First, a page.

Techniques Corporations, The Rich, And You Can Use To Avoid Bank Panic

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You’ve probably read more than plenty about how banks got into trouble. There “safe” bonds with low yields from pre-pandemic days that banks could only count at full value by treating them as something they would hold to maturity. The realization that banks were in trouble suddenly sent off depositors with far more in their accounts than the $250,000 federal bank insurance would cover to yank their funds and move to bigger institutions with presumably more liquidity.

It was contagion in a world of electronic money movement, with no need to stand in line before a teller’s window.

Only government regulators and Treasury officials agreeing to make depositors whole at SVB
— but not necessarily anywhere else as Treasury Secretary Janet Yellen eventually admitted under questioning — cooled things down.

The irony is most people or startups with more than the maximum insured limit could have exercised other options in advance and avoided a panic.

The rules are available online and aren’t difficult to comprehend. They presume that you’re doing business with a bank that is covered by the Federal Deposit Insurance Corporation and that you use one of the allowable types of accounts:

  • Checking accounts
  • Negotiable Order of Withdrawal (NOW) accounts
  • Savings accounts
  • Money Market Deposit Accounts
  • Time deposits like Certificates of Deposit (CDs)
  • Cashier’s checks, money orders, and other officially issued bank items

FDIC doesn’t cover such things as stock and bond investment accounts; mutual funds; life insurance policies; annuities; municipal securities; safe deposit boxes and their contents; or U.S. Treasury bills, bonds, or notes.

Here is one path to safety for most people: “The standard deposit insurance amount is $250,000 per depositor, per insured bank, for each account ownership category.”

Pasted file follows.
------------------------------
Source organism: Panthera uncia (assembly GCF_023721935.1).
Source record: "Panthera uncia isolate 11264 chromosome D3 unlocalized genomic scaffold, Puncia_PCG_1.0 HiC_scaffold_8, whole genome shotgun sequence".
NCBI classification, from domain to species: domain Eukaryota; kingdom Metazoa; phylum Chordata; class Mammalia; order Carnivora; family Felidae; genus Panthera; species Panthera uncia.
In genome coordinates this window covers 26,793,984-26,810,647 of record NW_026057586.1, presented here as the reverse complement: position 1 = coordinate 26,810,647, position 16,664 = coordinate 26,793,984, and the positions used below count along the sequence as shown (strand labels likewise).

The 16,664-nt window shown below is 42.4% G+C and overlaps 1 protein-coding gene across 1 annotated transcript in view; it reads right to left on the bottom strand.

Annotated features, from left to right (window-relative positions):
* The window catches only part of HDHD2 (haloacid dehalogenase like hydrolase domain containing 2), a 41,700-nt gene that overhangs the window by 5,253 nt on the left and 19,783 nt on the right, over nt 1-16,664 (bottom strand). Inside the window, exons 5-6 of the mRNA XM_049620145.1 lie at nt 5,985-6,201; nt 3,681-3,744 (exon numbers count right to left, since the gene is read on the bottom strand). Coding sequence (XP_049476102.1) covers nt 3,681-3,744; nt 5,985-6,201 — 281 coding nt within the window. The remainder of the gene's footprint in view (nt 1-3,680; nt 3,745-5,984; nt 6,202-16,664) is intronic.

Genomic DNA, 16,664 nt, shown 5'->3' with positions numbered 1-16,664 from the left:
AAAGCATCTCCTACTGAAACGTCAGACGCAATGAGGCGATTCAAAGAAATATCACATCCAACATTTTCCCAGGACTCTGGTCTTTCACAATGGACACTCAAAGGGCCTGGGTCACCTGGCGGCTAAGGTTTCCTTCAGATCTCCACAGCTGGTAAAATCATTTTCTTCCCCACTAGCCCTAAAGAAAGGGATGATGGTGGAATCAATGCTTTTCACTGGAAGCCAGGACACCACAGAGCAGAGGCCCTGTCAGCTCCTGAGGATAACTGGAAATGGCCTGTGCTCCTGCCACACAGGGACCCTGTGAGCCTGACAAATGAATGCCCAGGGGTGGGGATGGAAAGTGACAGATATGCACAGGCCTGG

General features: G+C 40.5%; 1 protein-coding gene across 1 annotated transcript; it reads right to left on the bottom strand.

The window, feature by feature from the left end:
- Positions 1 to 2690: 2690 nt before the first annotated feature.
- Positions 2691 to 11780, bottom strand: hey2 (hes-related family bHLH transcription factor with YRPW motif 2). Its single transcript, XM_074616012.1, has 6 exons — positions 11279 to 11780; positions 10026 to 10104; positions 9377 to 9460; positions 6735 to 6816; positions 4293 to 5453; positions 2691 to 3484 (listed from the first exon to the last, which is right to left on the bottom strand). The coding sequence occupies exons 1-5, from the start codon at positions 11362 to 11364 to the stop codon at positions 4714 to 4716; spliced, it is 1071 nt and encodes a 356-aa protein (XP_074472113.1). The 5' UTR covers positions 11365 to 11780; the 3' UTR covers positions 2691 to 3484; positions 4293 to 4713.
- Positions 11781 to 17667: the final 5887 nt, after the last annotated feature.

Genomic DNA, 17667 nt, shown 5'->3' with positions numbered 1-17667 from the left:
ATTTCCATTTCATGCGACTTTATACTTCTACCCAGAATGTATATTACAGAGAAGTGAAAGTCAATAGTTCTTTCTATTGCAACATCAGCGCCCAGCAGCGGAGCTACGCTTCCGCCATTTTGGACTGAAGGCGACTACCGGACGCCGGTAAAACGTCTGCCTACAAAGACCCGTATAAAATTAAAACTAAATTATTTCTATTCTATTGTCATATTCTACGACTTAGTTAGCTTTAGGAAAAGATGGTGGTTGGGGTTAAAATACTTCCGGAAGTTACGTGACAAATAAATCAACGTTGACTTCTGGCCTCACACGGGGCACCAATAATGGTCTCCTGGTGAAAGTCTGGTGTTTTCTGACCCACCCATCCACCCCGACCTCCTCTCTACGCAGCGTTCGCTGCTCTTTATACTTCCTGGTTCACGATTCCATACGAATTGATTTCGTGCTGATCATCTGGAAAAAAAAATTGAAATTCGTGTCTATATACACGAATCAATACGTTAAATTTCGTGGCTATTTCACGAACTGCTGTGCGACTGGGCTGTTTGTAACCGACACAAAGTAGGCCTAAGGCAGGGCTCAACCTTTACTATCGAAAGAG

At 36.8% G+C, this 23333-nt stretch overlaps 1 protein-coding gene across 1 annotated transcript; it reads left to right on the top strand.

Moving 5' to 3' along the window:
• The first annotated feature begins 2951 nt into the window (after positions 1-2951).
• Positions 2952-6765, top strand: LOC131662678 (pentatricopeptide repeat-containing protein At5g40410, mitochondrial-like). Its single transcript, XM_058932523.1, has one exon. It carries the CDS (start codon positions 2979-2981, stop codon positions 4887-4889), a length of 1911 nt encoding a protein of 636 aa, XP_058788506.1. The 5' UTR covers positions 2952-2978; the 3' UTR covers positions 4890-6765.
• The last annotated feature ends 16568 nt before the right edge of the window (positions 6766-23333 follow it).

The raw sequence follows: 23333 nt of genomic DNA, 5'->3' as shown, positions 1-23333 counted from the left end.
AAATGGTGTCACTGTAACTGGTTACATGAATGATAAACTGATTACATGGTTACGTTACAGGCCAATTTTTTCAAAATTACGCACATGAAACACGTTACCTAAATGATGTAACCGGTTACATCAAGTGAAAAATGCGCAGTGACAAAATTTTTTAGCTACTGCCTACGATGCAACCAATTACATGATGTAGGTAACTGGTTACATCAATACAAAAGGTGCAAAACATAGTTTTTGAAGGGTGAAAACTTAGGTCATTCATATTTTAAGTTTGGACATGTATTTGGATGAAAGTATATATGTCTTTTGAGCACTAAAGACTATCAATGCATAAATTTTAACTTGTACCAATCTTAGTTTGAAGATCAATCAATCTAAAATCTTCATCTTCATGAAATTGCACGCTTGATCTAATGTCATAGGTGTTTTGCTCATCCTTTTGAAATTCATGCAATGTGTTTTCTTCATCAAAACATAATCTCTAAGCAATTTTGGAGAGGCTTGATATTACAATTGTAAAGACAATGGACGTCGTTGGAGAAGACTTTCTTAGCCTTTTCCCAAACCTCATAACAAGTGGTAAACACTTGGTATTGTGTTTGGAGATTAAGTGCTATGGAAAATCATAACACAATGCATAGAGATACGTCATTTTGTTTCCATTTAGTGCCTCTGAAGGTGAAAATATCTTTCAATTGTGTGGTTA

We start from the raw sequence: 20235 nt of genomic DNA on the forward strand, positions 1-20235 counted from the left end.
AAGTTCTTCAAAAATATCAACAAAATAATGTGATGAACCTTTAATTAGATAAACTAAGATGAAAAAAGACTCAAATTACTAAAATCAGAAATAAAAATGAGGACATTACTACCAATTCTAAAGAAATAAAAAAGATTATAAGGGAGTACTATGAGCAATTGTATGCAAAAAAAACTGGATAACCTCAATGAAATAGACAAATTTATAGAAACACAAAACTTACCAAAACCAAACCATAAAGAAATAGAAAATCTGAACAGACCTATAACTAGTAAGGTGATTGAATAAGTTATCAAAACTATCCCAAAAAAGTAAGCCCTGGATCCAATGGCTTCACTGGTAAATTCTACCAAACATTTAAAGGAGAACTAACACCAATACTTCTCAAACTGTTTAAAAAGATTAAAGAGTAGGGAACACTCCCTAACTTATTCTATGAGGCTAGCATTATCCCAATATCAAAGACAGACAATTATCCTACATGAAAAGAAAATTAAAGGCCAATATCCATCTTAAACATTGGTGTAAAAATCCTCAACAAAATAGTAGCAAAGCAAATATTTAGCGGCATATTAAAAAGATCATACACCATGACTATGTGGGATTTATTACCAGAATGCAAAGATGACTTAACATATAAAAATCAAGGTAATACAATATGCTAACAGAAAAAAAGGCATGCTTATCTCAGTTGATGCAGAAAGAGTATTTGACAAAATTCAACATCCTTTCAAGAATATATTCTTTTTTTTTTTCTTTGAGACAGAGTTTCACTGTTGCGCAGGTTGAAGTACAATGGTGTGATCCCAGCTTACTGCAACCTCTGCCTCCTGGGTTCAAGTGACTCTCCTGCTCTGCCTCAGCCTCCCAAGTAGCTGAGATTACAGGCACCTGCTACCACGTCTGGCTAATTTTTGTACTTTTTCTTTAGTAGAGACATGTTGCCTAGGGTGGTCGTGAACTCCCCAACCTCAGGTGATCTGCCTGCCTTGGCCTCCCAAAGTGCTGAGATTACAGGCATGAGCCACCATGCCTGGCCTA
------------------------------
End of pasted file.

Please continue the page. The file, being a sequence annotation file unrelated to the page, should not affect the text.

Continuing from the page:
Here are the ownership categories:

  • Single accounts
  • Certain retirement accounts
  • Joint accounts
  • Revocable trust accounts
  • Irrevocable trust accounts
  • Employee benefit plan accounts
  • Corporation, partnership, or unincorporated association accounts
  • Government accounts

If you have accounts in different owner categories, in different accounts, or in different banks, each variation gets its own $250,000 limit.

“For example, if a person has a certificate of deposit at Bank A and has a certificate of deposit at Bank B, the amounts would each be insured separately up to $250,000,” the FDIC explains. “Funds deposited in separate branches of the same insured bank are not separately insured.”

Well enough. Similarly, if you have one account and share a second joint account where both parties are entitled to withdraw money, those each get their own $250,000 limit. Say you have a personal account and a corporate or partnership account. Even if they are at the same bank, each gets full coverage.

Here’s another FDIC example:

“Marci Jones has four single accounts at the same insured bank, including one account in the name of her business, which is a sole proprietorship, a money market account, savings, checking, and CD. The FDIC insures deposits owned by a sole proprietorship as the single account of the business owner. The FDIC combines the four accounts, which equal $260,000, and insures the total balance up to $250,000, leaving $10,000 uninsured.”

Maintenance of multiple accounts can, certainly, be an annoyance. But it does expand what FDIC insurance can and will do for you, whether or not Secretary Yellen is so inclined.

It’s worth going to the link and reading it, as there are more examples: A revocable trust with one to five separate beneficiaries gets coverage of $250,000 for each beneficiary in the one account.

Spread your money among accounts at different banks and you increase the coverage.

You can also go through the same, per person, per institution, per ownership category at a credit union that is a member of the National Credit Union Administration.

Find a bank in Massachusetts — yes, the only state that has this — that is a member of the private Depositors Insurance Fund. DIF insures all amounts above the $250,000 FDIC limit and ultimately has never seen a depositor lose a penny. It doesn’t cost anything extra. Not all banks are members, but there’s a list on the DIF site with all the participating institutions.

You can use one of the network approaches, where money is kept spread across a series of FDIC-insured banks, although you get control through one account. Wintrust has its MaxSafe account that can provide coverage of up to $3.75 million per account holder. Similarly, the IntraFi network says it has thousands of member institutions. Your money is split up among multiple banks to increase the effective amount of total FDIC coverage.

Anyone with more than $250,000 can use any of these techniques to protect their holdings. But only if they bother to find out and then take the necessary action. Had the people who pulled money out of institutions not done so because they weren’t ultimately at risk, there might not have been a bank panic at all.

Read the full article here

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